This appears in the very first line of Eric Lutz’s piece in Vanity Fair on Paul Ryan’s interview with Politico’s Tim Alberta. It is a congruent conflation of “run interference” and “provide cover” (take an action to avoid problems, on behalf of another individual). “Run for cover” might also have been in the writer’s mind, located in the “freudian slip” area. A big thanks to Frank King who spotted this one!
I unintentionally blurted this one out to someone who was thinking of getting rid of his cable service. It is a mash up of “pull the plug” (to force something to end) and “cut the cord” (discontinue cable service). Both expressions involve discontinuing something, hence the mix up. This one also comes free with a public service message: always pull the plug, not the cord! Now do you see how useful and helpful this website is?
This is a perfect malaphor, compliments from the sports world. Jack Zduriencik uttered this one on the Pittsburgh Pirates pre-game show on 93.7 The Fan. It is a congruent conflation of “flipping a coin” and “rolling the dice”, both meaning to rely on chance or purely at random. Coins and dice are both used in games of chance, such as craps. Of course if you flip the dice in a craps game, chances are you’ll be ejected. A big thanks to John Kooser for hearing this gem.
This one was found on the website The Daily Kos. The writer was discussing how Nancy Pelosi controls the various House Subcommittees. This is a nice blend of “walking a tightrope” (to do something with extreme care and precision) and “on a tight leash” (under someone’s strict control). Both phrases have the word “tight” in them and “ropes” and “leashes” are similar items. Also, both phrases entail exactness and control. Here is the link to the malaphor: https://www.dailykos.com/stories/2019/6/5/1862845/-NY-Offers-Chairman-Neal-Trump-s-Tax-Returns-Neal-Says-No-Thanks-Unbelievable
A tip of the hat to Barry Eigen who spotted this hidden creature in the word forest.
Another from sports talk radio. A sports columnist, Ron Cook, was commenting on Pittsburgh Pirates pitcher Joe Musgrove’s recent poor outings and did not expect them after his excellent start of the season. It is a congruent conflation of “fall apart” and “go south”, both meaning to depreciate or drop in value. If you fall south then does that mean you rise north? A big thanks to John Kooser who heard this one and passed it on.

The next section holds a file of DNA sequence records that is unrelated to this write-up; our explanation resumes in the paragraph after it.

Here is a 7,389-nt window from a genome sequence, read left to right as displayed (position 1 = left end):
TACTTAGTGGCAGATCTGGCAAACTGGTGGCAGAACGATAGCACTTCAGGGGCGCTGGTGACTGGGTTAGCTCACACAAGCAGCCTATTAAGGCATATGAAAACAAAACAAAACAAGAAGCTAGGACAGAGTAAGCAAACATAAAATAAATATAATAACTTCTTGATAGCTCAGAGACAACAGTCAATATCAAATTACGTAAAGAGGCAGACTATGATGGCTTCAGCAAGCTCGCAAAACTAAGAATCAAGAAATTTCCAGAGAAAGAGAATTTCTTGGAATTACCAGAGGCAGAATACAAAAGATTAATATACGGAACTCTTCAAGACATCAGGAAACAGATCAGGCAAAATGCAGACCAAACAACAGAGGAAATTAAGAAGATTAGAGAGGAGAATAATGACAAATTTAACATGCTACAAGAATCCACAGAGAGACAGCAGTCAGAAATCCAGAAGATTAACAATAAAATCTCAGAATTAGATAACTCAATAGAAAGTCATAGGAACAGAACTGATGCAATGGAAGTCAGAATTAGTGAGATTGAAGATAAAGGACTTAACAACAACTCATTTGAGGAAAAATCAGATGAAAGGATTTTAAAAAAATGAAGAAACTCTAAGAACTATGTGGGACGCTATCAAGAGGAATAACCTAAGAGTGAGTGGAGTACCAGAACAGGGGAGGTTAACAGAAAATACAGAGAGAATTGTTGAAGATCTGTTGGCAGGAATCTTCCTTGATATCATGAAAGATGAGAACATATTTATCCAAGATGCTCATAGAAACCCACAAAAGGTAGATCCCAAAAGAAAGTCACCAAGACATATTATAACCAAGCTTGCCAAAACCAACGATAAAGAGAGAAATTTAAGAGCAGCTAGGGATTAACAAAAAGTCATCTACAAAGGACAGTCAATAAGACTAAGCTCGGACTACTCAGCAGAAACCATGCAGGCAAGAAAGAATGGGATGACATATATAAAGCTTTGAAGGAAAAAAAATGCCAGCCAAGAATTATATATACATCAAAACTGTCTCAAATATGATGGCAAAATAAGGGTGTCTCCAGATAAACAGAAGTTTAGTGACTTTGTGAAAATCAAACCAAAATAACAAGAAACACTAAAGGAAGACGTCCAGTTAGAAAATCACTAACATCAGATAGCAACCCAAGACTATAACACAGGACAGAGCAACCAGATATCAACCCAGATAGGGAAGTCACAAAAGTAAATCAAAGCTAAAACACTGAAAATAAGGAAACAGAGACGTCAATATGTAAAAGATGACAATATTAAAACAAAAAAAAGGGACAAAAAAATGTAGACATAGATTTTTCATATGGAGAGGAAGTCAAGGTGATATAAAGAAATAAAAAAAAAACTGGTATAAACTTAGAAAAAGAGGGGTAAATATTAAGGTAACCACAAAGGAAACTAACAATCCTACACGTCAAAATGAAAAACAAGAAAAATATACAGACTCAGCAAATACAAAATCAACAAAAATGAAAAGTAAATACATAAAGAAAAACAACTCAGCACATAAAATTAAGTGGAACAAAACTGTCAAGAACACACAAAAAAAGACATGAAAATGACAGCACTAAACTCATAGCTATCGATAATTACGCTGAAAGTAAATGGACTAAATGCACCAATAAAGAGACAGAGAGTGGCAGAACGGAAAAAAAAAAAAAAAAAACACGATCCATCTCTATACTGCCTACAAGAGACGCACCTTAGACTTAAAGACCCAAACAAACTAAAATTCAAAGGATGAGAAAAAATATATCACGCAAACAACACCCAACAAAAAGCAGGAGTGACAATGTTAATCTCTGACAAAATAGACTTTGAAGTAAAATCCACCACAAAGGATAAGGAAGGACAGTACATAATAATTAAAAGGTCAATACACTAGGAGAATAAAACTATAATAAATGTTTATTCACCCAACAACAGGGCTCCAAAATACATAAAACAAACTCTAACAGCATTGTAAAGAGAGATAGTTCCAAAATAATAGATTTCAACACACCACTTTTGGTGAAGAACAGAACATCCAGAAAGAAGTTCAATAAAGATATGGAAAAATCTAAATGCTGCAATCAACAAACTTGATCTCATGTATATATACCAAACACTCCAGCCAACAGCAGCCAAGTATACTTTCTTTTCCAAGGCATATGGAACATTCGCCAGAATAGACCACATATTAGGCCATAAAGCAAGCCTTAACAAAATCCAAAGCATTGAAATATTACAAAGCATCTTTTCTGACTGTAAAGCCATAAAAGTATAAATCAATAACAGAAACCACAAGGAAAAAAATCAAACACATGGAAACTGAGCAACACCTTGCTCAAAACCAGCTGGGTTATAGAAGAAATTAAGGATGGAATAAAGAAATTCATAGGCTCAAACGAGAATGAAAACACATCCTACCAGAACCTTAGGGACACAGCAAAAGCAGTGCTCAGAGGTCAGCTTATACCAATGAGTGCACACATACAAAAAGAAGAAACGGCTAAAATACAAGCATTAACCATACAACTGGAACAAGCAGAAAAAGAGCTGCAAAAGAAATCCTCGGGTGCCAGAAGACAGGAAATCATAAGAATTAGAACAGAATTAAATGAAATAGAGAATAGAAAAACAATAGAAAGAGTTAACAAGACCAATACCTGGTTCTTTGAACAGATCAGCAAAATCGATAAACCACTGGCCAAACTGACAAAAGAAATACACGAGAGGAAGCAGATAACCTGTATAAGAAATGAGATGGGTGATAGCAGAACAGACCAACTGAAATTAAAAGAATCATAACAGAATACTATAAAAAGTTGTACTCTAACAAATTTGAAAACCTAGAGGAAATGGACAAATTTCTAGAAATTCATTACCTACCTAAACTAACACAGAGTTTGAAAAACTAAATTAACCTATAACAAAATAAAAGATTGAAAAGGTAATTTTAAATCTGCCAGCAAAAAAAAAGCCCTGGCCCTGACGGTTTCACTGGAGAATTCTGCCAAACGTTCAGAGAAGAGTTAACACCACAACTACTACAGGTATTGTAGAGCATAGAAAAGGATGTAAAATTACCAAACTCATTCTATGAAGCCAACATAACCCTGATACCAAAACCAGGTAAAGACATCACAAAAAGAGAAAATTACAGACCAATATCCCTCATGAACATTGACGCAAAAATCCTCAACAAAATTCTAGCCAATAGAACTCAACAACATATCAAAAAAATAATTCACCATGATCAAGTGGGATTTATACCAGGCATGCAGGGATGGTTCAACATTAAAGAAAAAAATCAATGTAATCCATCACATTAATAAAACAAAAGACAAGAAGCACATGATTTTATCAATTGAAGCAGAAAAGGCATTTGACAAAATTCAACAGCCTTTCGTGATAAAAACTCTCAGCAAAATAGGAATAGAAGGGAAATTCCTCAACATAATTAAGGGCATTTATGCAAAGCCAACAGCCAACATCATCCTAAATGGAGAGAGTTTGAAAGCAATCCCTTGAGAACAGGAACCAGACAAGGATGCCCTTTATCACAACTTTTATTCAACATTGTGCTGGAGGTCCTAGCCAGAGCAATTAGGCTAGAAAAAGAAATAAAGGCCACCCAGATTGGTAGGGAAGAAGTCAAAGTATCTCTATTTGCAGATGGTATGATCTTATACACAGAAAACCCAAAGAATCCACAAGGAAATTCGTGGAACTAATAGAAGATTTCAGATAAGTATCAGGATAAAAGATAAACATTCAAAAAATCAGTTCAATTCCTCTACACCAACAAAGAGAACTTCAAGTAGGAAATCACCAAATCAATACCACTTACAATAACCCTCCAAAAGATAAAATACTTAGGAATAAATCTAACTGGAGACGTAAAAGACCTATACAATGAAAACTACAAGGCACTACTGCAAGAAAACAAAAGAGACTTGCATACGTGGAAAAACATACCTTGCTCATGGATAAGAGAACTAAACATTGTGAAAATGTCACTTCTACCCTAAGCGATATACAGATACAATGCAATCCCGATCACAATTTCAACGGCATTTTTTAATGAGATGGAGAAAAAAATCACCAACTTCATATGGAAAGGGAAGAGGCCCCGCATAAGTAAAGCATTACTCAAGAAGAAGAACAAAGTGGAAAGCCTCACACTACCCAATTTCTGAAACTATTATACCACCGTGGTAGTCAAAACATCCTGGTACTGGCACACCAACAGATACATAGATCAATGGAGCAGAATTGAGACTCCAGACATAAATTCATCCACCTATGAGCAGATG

This beauty was uttered by Speaker of the House Nancy Pelosi, referring to Trump’s reaction to her comments about him engaging in a cover-up. Here is the context:
“This is why I think the president was so steamed off this morning, because the fact is in plain sight, in the public domain, this president is obstructing justice and he’s engaged in a cover-up, and that could be an impeachable offense,” the San Francisco Democrat said at a progressive conference.
This is a nice congruent conflation of “pissed off” and “steamed (up)”, both meaning to be angry. My guess is that Speaker Pelosi was thinking “pissed” but quickly realized that would not be a prudent thing to say in public. Just guessing. I will note for the record that “steamed off” is a phrase, but it normally means to leave or depart in an angry or animated manner. A big tip of the hat to Mike Kovacs for hearing this one!
This was uttered by a server at a restaurant after everyone ordered their food. It is a mashup of “firing on all cylinders” (to operate at the greatest possible speed or efficiency”) and I think “put the wheels in motion” (get something started) given the context. Wheels and cylinders are parts of a car, and probably that contributed to the mental mixup. A big thanks to Steve Grieme who heard this one and sent it in.